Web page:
The current energy crisis has made it abundantly clear that manufacturers must quickly find a way to be smarter and more efficient with their energy consumption.

With gas and oil prices soaring and wreaking havoc on inflation rates and the global economy – and threatening to continue doing so in the coming weeks, months and even years – manufacturers risk seeing their bottom lines whittled away by both rising costs and falling demand for increasingly expensive products.

Governmental policies, and other external factors that we can’t even predict yet, will continue to affect the cost and availability of energy, as well as other factors that have a direct impact on key manufacturing objectives.

Manufacturers are now in the hot seat and have no choice but to find innovative ways to manage costs and enhance their capabilities when it comes to handling their production objectives in an environment that is far more dynamic and uncertain than what they’ve been used to.

Managing energy costs has always been a challenge for process manufacturers

Rising energy prices in manufacturing

Even when things are fairly stable politically and economically, managing energy efficiency in alignment with other objectives is a complex challenge for process manufacturers.

Particularly in energy-intensive industries such as cement, steel, glass and chemical production, manufacturers rely heavily on dependable energy sources at costs that must be manageable.

By using renewable and alternative fuel sources, and constantly optimizing processes, manufacturers are constantly at work to stay efficient. But the cost of energy can be hard to balance against other objectives such as yield, throughput and in some cases, quality levels.

So what has really changed?

As seen by these recent events, fuel availability and government policies have a huge effect on energy costs, and manufacturers are at the whim of these external factors. This is an added complexity – the volatility of the energy market. Or in other words, the potential of major factors such as fuel costs, government regulations and market demand to change drastically over very short periods of time.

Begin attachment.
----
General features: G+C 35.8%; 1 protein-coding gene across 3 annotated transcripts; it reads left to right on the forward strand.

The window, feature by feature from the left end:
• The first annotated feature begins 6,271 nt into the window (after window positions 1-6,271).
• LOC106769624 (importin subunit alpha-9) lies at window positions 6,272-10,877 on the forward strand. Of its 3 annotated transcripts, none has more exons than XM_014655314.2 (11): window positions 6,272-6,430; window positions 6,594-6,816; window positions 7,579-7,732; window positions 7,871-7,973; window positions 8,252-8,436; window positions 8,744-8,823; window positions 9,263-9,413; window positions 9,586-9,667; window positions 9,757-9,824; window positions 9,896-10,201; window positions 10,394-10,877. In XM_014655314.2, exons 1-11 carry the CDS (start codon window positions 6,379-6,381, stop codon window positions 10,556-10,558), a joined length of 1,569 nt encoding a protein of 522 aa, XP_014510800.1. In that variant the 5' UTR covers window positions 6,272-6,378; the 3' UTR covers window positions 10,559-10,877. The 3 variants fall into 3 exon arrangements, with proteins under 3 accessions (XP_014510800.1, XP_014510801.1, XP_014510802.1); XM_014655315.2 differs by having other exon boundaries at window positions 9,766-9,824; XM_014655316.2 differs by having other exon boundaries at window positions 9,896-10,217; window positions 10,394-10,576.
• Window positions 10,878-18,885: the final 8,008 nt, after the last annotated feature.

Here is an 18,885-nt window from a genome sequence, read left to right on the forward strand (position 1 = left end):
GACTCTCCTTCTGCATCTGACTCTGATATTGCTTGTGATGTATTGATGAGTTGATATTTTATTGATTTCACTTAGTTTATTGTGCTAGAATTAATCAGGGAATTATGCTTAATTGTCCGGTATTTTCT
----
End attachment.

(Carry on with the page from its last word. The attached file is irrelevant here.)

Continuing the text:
For example, the current energy crisis may force western governments to dial-down their emission reduction targets. On the other hand, it might also accelerate the need for alternative fuels. How will this uncertain, highly fluid environment affect industries like cement, glass and steel, who have spent many years painstakingly adapting their processes and facilities to meet targets and regulations that may radically change or even no longer apply in a few months? How will they react without hurting their bottom line other than hiking prices, which may itself lead to pushback from the market?

How to approach the problem

So how can manufacturers take back control in such a volatile, unpredictable environment? How can they react quickly and adapt their processes to consistently meet their production objectives and maintain profitability and sustainability goals – no matter what external challenges come their way? What manufacturers need is the ability to simultaneously consider and optimize all their objectives, even those that might sometimes seem conflicting. We need to be able to view the manufacturing environment with enough oversight to identify correlations between a vast number of factors, and prioritize, adapt and optimize manufacturing objectives quickly and efficiently.